Family & Education

Help! I need some new friends

Jessica Weinstein's on maternity leave, and she needs a new gang


Making “mum friends” is a definite skill. By which I mean not just friends who are also mothers, but friends whose motherhood is at exactly the same stage as your own.

Last time I was on maternity leave I wrote in this paper about how I was lucky enough to find a great network of new mums and new friends through my antenatal course. This group is still going strong and we’ve all just emerged from a string of weekends celebrating our children’s third birthdays.

But with a new baby, I need new mum friends —or at least now mum friends. Mothering second time round is a bit different altogether in many ways, but especially with the delicate art of finding new buddies. Last time I had the antenatal group support network ready-made. This time there was no need for antenatal classes so I find myself eyeing up mums with new babies at nursery pick up and even women with buggies in the park.

A few weeks ago I even found myself going against my natural shyness to chat up another new mum in the park. A cautious nod (we both have tiny babies in rather large buggies) became a chat as we both started breastfeeding on the park bench (how old is your little one?) which then became a conversation which spanned everything from which hospital we gave birth in, to what we do for a living, to shul nurseries versus nurseries with longer opening hours.

As we stood to leave, I asked for her number. It felt like a logical next step in our fast-forwarded relationship, and as our babies were born only a few days apart, we’re both Jewish and this park was local for both of us, we were likely to bump into each other at some point, right?

We’re yet to find out if it was a proper “meet cute” moment or if in fact we have anything else in common, but with some mum friends that doesn’t really matter, or at least it comes later. It’s a bonus if — once they get to the “socialising” age — your kids also get on.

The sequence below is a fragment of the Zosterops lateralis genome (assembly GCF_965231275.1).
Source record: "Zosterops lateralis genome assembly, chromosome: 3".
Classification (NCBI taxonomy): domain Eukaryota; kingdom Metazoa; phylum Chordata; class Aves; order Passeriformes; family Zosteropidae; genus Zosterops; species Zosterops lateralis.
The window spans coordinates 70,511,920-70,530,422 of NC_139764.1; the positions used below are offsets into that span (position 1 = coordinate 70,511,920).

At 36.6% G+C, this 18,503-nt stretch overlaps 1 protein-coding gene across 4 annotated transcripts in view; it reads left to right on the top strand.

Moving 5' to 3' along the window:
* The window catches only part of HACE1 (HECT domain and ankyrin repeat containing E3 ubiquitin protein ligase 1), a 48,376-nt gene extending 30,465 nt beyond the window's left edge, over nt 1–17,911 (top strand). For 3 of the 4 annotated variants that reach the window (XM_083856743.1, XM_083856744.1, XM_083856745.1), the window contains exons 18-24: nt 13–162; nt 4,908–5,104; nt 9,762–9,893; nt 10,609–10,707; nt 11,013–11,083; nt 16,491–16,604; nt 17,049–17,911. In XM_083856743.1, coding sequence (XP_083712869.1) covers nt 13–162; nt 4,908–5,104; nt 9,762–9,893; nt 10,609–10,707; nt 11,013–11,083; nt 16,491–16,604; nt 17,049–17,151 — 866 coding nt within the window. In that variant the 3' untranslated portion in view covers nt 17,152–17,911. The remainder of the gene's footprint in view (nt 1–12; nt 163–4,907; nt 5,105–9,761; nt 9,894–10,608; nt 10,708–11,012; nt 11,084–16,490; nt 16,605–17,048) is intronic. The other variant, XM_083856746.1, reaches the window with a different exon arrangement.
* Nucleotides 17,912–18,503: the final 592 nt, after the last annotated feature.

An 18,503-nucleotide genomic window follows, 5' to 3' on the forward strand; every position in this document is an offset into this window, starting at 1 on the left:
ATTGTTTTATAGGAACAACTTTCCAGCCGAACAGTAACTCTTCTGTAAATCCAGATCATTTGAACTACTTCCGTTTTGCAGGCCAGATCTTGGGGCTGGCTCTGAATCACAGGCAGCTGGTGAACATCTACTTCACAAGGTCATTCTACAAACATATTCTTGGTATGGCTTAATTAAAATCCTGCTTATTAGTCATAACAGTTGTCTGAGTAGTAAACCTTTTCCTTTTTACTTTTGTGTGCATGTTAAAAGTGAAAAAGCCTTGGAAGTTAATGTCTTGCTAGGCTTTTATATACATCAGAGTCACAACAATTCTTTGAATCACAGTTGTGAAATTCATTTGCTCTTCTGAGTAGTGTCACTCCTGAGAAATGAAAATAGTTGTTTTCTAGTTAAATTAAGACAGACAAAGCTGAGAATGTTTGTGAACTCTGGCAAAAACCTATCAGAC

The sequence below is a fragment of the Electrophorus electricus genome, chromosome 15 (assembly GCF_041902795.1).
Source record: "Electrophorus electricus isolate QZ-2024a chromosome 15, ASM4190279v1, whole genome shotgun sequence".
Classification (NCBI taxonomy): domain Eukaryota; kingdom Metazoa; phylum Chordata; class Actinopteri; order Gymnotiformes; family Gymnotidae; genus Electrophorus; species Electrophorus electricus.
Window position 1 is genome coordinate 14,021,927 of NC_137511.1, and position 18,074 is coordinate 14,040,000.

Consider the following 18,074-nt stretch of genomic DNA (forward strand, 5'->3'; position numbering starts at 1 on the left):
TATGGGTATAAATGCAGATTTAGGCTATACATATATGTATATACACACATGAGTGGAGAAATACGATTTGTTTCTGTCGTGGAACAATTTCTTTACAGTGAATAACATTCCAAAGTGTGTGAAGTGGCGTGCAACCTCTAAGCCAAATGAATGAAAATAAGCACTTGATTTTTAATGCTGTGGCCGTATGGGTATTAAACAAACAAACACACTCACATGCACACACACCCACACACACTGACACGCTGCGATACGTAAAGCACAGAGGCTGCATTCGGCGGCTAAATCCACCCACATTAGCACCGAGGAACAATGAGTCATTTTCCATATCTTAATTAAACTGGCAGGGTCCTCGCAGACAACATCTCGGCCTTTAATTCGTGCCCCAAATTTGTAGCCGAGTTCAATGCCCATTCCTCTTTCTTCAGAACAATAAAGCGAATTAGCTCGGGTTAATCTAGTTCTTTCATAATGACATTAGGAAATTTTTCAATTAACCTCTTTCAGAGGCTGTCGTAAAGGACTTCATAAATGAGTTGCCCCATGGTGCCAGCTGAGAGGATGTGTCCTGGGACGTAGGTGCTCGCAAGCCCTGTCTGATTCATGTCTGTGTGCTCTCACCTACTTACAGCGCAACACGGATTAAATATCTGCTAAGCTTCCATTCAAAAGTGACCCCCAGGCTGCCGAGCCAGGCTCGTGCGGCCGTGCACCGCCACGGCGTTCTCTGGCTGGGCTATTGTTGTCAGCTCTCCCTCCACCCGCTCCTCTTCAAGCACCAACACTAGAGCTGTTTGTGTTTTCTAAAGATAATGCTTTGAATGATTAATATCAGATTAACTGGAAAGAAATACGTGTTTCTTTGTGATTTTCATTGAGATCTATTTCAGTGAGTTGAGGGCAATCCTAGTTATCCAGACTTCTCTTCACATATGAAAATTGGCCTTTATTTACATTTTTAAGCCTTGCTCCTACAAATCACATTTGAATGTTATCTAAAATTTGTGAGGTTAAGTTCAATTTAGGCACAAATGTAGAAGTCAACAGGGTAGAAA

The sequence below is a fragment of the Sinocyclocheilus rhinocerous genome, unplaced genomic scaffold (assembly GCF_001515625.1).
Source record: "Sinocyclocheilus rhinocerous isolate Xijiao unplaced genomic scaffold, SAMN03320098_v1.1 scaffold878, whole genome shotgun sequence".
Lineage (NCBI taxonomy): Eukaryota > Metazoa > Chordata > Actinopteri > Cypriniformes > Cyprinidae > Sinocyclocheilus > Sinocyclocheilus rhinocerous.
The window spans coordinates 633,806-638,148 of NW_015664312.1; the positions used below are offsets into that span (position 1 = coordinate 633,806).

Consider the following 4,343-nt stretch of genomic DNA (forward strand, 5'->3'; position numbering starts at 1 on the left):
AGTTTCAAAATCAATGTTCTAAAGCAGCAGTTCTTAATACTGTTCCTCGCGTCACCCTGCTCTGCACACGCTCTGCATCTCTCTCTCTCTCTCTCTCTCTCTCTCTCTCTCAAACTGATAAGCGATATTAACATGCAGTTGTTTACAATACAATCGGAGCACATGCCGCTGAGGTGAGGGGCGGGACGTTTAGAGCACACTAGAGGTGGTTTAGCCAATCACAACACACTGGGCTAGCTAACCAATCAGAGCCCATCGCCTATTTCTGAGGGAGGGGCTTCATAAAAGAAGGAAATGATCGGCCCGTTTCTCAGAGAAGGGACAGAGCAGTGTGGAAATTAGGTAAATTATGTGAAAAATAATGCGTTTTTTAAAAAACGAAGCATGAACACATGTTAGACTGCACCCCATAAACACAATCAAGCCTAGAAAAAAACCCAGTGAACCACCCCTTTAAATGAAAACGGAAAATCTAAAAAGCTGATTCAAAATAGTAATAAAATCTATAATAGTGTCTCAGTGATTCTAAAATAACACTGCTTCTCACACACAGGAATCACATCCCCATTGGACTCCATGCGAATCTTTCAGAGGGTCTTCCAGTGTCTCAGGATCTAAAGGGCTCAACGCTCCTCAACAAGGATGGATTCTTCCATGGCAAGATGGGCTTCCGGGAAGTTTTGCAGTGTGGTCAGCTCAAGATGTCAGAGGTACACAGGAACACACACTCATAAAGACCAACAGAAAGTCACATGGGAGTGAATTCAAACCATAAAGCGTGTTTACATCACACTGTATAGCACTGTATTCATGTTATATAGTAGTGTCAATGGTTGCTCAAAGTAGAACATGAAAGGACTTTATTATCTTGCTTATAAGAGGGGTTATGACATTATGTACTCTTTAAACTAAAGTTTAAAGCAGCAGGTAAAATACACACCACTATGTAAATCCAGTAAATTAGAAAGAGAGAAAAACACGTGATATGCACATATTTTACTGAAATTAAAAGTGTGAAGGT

Maternity leave is a time in adulthood when the tables are turned. You think by the time you hit your 30s you’re done making new friends, but then you have kids and, wham, you’re back in the playground again — literally and metaphorically. And this continues every time you have another child.

You check out the other mothers who look like they might be your ‘type’ of mum; like someone you possibly would have been friends with in a former life and hey, now maybe fate has thrown you together.

Yes, I now have mum friends (or we could just call them friends!) made on or since my last maternity leave. I have even reconnected with an old friend I lost touch with after university sent us to different cities. We bumped into each other at nursery shortly after both our eldest children started there (they have subsequently became firm friends). I can arrange playdates with these mums, discuss school applications and reminisce, fondly or otherwise, about those early sleepless nights (as well as non-kid-related topics, sometimes). But of course, those friends are not on maternity leave with me this time.

So the search starts again.

It’s not just about the practical details of caring for little people. Mum friends are a very important sub-sectionof friend. Just like your best friend at school was important, even though maybe now you’ve lost touch; or the girl you hit it off with at Freshers’ Week and ended up living with for the next three years; the first-day-at-work-friend; or even the holiday friend who made that one trip so memorable. We need to be surrounded by people who understand what we are going through; who are having similar experiences at a similar time.

Just look at the number of TV shows gracing our screens at the moment, showcasing the power of a mum friendship: from the Canadian Workin’ Moms (created by and starring the Jewish actress, producer and writer Catherine Reitman and her husband Philip Sternberg) and Australia’s The Letdown on Netflix to the BBC’s own Motherhood. We all need a clan and we all need different clans at different times in our lives.

So, next time you see a woman with a buggy hovering slightly nervously near another woman or group of women, like it’s playtime at a new school, please be kind. She might well be me, hoping to meet a kindred spirit.


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